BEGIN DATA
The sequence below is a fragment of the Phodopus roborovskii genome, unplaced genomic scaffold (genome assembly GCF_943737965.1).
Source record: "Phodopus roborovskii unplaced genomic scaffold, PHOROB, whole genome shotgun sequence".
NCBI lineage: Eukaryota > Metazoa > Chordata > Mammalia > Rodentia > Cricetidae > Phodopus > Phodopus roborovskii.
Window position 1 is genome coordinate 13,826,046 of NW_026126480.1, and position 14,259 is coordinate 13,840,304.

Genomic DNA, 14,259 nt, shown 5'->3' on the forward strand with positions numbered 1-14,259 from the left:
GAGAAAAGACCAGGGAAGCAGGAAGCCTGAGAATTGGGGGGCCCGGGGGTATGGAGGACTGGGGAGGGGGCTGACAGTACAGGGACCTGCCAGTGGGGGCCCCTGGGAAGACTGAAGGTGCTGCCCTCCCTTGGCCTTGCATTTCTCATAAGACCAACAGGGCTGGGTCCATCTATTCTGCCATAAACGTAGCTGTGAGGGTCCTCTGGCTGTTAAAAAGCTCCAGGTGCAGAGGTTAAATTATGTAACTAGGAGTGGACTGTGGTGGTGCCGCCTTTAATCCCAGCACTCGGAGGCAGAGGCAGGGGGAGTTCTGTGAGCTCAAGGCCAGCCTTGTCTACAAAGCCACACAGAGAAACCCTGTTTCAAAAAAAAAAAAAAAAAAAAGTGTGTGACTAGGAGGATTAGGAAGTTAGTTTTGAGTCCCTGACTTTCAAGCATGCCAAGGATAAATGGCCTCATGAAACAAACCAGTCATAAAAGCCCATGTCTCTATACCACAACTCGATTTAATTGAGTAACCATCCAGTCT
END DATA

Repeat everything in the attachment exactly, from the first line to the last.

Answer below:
The sequence below is a fragment of the Phodopus roborovskii genome, unplaced genomic scaffold (genome assembly GCF_943737965.1).
Source record: "Phodopus roborovskii unplaced genomic scaffold, PHOROB, whole genome shotgun sequence".
NCBI lineage: Eukaryota > Metazoa > Chordata > Mammalia > Rodentia > Cricetidae > Phodopus > Phodopus roborovskii.
Window position 1 is genome coordinate 13,826,046 of NW_026126480.1, and position 14,259 is coordinate 13,840,304.

Genomic DNA, 14,259 nt, shown 5'->3' on the forward strand with positions numbered 1-14,259 from the left:
GAGAAAAGACCAGGGAAGCAGGAAGCCTGAGAATTGGGGGGCCCGGGGGTATGGAGGACTGGGGAGGGGGCTGACAGTACAGGGACCTGCCAGTGGGGGCCCCTGGGAAGACTGAAGGTGCTGCCCTCCCTTGGCCTTGCATTTCTCATAAGACCAACAGGGCTGGGTCCATCTATTCTGCCATAAACGTAGCTGTGAGGGTCCTCTGGCTGTTAAAAAGCTCCAGGTGCAGAGGTTAAATTATGTAACTAGGAGTGGACTGTGGTGGTGCCGCCTTTAATCCCAGCACTCGGAGGCAGAGGCAGGGGGAGTTCTGTGAGCTCAAGGCCAGCCTTGTCTACAAAGCCACACAGAGAAACCCTGTTTCAAAAAAAAAAAAAAAAAAAAGTGTGTGACTAGGAGGATTAGGAAGTTAGTTTTGAGTCCCTGACTTTCAAGCATGCCAAGGATAAATGGCCTCATGAAACAAACCAGTCATAAAAGCCCATGTCTCTATACCACAACTCGATTTAATTGAGTAACCATCCAGTCT